Almost two-thirds of rural landowners would build new homes to tackle a crisis in affordable places to live in the countryside if they had more faith in local planning authorities, according to a new study published today.
The acute shortage of housing in rural areas could be “all but ended” if these small private developers had greater certainty and support to navigate “restricted” planning policy, the report by the Country Land and Business Association (CLA) states.
Its survey of members across England and Wales, found that half believe there is a housing crisis in their community, but that many are put off from building new homes to rent or buy because of a planning system that is perceived to be “too complex, risky and inflexible”.
More than two-fifths of CLA members plan to develop one or two additional properties in the next five years, but 63 per cent said they would build more new homes if there was greater support from the local authority to work through the planning process.
CLA president Ross Murray, who is due to attend the Great Yorkshire Show in Harrogate next week, said: “Over six million people live in our rural communities. Planning policy must be more positive about the socio-economic benefits that development can bring about, and should focus more on what development is needed to ensure these areas thrive in the future, rather than attempting to restrict settlement growth.”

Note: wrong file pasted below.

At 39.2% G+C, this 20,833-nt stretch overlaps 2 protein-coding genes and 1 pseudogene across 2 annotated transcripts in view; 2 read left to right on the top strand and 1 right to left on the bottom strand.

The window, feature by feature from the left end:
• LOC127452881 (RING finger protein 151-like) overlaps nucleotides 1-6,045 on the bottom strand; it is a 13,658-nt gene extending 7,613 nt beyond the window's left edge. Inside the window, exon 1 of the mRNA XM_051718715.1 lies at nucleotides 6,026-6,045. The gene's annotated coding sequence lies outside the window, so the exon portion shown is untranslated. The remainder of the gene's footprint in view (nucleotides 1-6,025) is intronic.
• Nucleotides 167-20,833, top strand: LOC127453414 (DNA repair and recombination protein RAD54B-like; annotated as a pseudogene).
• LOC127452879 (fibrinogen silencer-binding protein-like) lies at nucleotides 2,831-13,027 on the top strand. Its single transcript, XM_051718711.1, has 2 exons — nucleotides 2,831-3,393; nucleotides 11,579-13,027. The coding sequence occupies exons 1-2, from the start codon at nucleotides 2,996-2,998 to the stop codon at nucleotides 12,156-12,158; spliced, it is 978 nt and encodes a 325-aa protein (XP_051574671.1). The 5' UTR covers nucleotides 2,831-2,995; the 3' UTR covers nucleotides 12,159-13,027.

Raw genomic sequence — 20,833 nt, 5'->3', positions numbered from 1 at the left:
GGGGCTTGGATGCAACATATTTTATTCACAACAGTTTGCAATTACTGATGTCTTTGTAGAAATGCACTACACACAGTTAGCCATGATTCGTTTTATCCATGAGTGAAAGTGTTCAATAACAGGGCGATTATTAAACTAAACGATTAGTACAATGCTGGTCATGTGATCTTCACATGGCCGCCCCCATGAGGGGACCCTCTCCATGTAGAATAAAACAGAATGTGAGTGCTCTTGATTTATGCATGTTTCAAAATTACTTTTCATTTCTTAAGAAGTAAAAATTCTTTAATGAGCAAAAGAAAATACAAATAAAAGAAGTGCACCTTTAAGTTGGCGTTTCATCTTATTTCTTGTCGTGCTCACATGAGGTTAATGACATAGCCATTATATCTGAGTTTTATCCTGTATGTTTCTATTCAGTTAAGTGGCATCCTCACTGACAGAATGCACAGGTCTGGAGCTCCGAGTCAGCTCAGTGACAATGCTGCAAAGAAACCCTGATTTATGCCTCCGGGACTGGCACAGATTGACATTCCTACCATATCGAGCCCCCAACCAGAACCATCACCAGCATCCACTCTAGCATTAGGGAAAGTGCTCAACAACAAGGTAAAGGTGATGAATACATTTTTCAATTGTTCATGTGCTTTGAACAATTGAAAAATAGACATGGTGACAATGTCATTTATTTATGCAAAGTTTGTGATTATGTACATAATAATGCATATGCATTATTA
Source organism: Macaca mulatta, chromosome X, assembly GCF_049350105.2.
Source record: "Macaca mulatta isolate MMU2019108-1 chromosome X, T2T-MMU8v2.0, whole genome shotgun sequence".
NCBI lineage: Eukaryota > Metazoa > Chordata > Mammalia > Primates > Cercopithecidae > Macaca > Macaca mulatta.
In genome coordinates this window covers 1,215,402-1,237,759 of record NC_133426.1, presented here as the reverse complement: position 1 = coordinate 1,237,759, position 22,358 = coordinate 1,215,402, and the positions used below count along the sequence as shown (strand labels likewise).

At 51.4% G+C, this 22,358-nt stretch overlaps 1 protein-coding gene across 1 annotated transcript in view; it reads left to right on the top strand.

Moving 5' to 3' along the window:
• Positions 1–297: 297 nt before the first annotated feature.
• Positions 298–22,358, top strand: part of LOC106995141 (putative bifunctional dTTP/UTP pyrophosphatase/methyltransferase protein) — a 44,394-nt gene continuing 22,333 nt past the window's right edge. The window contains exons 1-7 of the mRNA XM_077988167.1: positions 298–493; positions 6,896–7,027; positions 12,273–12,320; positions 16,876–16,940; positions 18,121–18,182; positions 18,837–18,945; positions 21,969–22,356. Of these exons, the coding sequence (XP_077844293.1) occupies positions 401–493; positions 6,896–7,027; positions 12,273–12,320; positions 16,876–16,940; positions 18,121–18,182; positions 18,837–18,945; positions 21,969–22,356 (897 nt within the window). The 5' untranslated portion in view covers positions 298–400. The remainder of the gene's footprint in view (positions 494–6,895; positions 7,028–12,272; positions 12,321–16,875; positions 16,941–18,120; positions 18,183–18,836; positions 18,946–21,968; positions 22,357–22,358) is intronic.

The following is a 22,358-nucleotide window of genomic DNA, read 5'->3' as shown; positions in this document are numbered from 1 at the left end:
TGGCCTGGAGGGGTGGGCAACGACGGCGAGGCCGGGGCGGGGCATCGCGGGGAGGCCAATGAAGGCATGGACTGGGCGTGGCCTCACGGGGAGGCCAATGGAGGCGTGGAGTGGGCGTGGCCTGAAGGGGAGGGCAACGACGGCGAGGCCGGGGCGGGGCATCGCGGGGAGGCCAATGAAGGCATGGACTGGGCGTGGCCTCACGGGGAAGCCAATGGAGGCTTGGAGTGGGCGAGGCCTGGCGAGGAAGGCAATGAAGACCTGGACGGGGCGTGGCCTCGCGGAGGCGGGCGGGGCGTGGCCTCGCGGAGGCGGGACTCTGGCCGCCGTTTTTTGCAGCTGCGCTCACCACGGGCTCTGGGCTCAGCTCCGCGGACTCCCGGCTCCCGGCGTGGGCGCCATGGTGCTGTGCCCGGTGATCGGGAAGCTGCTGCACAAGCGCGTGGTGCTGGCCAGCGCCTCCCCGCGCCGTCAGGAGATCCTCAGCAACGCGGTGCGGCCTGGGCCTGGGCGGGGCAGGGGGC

Mr Murray said: “Incremental growth on a small scale could make a huge difference to the housing shortage across our villages. A quarter of CLA members wish to build affordable homes and 40 per cent want to build new homes to rent, so it is clear rural landowners have the capacity to meet the housing needs of people who want to live and work in the countryside but who are priced out.
“Without an appropriate mix of homes in the countryside, rural areas are at risk of becoming only the preserve of commuters, the retired and holiday homes.”
Dorothy Fairburn, the CLA’s regional director, acknowledged that The North and East Yorkshire Rural Housing Enabler Network and its partners had exceeded its annual target for building affordable homes in rural areas, including homes in Hutton Rudby, Grassington and Helmsley, but she said the current planning system is still not supportive enough of local authorities, organisations and landowners who want to build affordable homes.
Miss Fairburn added: “The lack of affordable housing should also be viewed in tandem with poor digital infrastructure in the countryside. A recent report by consumer organisation Which? found Ryedale to be one of the worst areas in the UK for broadband speeds.”
PROGRESS IN YORKSHIRE
Twelve rural communities in North and East Yorkshire have been earmarked to pilot new community-led housing projects that should lead to more affordable homes.
Communities identified by the North and East Yorkshire Rural Housing Enabler Network are: Aislaby, Burton in Lonsdale, Castleton, Helperby, Hirst Courtney, Hudswell, Hutton Rudby, Ingelby Arncliffe, Leaholm, Leyburn, Newsham and Thornton Watlass.
The Hudswell scheme is up and running, with three affordable cottages made available for rent in the village.